The origin of the world's largest flower has been tied down to a family of plants that have unusually small flowers.
A genetic analysis of rafflesia, which produces giant flowers 1m across, has finally solved the botanical mystery of where this plant belongs in the tree of life.
Studies of rafflesia's DNA show that it is closely related to the Euphorbiaceae family of plants that includes poinsettias, rubber trees, castor oil plants and cassava.
Rafflesia lives a parasitic existence on the floor of the jungles of Southeast Asia and has no leaves, shoots or roots, but produces enormous flowers with a strong smell of rotting flesh to attract pollinating blowflies.
The unusual nature of rafflesia's anatomy has made it virtually impossible for botanists to classify it or to determine which ancestral stock of plants it evolved from more than 46 million years ago.
Charles Davis of Harvard University, who led the study published in the journal Science, said that rafflesia's lineage had confounded scientists since the plant was discovered by European explorers 180 years ago.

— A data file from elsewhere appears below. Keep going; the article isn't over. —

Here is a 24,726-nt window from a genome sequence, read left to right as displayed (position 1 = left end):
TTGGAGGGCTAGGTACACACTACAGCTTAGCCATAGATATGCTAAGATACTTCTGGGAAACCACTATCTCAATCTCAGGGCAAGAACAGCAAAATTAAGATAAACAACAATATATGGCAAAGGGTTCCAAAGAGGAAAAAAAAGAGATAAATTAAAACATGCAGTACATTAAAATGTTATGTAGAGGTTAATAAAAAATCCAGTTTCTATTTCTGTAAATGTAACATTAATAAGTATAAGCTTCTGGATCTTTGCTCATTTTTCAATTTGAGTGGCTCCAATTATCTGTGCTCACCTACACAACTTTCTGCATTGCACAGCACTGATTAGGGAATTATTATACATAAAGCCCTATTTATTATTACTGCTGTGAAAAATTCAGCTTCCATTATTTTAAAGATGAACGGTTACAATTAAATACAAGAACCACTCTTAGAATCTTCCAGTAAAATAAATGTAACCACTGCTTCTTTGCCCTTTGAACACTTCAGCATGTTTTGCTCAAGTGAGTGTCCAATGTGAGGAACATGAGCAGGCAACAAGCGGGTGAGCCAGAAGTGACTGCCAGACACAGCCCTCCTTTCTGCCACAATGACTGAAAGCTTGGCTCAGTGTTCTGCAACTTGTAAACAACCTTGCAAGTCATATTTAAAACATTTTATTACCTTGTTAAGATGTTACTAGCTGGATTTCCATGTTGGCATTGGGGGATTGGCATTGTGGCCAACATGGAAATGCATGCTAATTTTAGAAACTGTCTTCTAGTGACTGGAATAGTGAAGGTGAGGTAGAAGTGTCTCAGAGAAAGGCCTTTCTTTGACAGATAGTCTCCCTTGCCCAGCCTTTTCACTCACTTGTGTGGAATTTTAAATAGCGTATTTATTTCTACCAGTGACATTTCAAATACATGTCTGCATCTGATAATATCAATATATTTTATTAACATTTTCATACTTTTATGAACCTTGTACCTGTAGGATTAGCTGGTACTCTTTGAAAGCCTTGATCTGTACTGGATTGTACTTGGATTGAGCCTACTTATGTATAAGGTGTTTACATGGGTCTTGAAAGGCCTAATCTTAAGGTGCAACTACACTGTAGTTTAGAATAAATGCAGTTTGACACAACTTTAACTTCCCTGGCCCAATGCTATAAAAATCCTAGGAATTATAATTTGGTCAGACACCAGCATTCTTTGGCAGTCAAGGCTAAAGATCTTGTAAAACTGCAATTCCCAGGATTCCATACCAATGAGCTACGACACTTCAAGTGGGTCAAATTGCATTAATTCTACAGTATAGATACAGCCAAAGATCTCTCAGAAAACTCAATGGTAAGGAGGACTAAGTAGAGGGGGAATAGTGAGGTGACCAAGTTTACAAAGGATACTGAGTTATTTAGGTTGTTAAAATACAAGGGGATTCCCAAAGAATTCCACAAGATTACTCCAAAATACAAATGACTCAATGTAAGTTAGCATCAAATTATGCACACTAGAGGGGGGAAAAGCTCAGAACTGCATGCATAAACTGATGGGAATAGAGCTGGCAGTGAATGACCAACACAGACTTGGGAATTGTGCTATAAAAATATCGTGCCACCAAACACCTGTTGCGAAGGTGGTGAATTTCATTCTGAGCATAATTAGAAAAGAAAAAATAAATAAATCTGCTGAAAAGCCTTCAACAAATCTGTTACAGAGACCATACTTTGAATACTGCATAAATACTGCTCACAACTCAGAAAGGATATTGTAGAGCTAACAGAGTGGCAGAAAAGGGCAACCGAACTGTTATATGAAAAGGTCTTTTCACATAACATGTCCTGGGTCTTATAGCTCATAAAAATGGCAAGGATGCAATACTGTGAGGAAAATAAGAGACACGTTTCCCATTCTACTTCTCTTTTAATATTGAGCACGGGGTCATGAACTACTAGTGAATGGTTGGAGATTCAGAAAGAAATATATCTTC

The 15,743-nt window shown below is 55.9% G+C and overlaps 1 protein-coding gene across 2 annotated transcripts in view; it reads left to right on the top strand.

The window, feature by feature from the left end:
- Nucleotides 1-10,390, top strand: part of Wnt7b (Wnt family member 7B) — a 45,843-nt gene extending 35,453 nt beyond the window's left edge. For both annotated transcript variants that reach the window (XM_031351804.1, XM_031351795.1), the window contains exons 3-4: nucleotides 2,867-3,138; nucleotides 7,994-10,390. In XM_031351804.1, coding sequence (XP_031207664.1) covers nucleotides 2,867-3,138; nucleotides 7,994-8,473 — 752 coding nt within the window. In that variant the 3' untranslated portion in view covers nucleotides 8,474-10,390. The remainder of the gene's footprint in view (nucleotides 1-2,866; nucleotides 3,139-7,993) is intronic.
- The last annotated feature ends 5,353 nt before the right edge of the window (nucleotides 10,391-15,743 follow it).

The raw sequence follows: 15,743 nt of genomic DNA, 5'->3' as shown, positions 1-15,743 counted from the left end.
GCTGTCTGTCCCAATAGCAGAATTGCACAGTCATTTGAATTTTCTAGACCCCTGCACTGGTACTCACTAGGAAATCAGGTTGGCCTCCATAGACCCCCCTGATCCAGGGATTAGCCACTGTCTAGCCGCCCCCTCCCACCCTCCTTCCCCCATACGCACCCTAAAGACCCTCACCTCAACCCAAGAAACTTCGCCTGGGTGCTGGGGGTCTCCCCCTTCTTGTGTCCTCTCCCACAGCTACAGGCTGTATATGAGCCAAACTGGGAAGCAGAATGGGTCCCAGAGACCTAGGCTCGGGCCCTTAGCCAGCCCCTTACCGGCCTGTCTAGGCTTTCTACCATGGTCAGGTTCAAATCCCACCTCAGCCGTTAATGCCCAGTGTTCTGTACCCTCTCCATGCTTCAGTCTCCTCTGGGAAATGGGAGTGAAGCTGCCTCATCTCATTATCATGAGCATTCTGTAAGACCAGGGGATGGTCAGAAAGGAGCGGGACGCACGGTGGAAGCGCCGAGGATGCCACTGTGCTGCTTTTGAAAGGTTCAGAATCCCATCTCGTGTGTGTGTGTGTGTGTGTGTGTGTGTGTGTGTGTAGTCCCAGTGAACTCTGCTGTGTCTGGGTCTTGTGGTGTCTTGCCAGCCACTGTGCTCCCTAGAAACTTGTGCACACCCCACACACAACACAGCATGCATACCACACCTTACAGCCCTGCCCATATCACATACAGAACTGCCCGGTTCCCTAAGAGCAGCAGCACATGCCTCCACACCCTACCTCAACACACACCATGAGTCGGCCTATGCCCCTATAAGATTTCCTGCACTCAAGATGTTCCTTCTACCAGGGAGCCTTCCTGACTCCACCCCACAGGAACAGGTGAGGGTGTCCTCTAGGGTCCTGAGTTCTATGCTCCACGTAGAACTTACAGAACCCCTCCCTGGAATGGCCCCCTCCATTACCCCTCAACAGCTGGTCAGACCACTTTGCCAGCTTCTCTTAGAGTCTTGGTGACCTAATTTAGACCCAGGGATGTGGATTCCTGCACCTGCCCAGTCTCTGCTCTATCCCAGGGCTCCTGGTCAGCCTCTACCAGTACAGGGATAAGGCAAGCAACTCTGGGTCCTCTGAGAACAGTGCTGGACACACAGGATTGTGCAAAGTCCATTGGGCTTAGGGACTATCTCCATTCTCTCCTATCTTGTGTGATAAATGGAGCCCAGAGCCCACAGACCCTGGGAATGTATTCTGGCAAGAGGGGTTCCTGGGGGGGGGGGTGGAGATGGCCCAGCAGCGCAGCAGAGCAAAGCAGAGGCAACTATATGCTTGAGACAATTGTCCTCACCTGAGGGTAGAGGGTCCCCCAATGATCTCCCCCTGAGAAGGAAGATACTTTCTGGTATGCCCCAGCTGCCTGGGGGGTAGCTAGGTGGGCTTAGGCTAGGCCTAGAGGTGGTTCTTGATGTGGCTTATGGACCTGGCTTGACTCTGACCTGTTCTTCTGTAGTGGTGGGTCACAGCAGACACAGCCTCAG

"As a parasite living inside the tissue of a tropical vine, the plant lacks leaves, shoots or roots, making it difficult to compare to more conventional plants," Dr Davis said.
"Most efforts to place plants in the botanical tree of life in the past 25 years have tracked ancestry using molecular markers in genes governing photosynthesis.
"Rafflesia is a non-photosynthetic parasite, and those genes have apparently been abandoned, meaning that to determine its lineage we had to look at other parts of the plant's genome."
The Euphorbiaceae family have notoriously small flowers of just a few millimetres in diameter, so at some point in the rafflesia's evolution its flowers must have gone through a growth phase equivalent to an increase in size of 79 times the original dimensions.
The rafflesia's carcass-like appearance imitates a recently killed animal, making it attractive to carrion flies.
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